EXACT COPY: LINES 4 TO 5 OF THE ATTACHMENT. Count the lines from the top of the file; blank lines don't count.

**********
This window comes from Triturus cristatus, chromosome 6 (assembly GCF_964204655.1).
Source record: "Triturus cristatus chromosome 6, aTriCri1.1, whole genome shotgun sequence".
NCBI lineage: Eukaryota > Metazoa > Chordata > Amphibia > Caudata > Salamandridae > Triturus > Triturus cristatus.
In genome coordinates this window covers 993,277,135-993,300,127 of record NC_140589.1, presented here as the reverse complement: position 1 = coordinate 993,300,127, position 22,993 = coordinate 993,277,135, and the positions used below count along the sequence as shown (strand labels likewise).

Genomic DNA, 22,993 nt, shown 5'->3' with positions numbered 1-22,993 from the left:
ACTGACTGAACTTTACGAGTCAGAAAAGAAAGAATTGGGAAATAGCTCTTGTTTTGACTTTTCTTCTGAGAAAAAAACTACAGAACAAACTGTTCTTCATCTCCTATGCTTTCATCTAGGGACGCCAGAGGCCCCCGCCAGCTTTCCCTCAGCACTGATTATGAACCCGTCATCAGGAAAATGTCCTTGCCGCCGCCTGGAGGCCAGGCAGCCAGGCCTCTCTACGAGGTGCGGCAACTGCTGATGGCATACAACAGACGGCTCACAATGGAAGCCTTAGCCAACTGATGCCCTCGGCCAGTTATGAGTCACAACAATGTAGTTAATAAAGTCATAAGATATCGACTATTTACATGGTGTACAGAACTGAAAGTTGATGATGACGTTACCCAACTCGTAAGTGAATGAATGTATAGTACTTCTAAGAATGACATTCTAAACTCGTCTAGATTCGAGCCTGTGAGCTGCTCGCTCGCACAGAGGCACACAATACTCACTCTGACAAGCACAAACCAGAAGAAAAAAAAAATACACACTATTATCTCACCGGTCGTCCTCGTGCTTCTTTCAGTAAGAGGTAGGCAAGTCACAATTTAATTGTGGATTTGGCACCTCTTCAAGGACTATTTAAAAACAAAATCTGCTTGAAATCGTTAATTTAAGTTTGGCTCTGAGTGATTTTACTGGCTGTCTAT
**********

In genome coordinates this window covers 993,277,135-993,300,127 of record NC_140589.1, presented here as the reverse complement: position 1 = coordinate 993,300,127, position 22,993 = coordinate 993,277,135, and the positions used below count along the sequence as shown (strand labels likewise).

Genomic DNA, 22,993 nt, shown 5'->3' with positions numbered 1-22,993 from the left: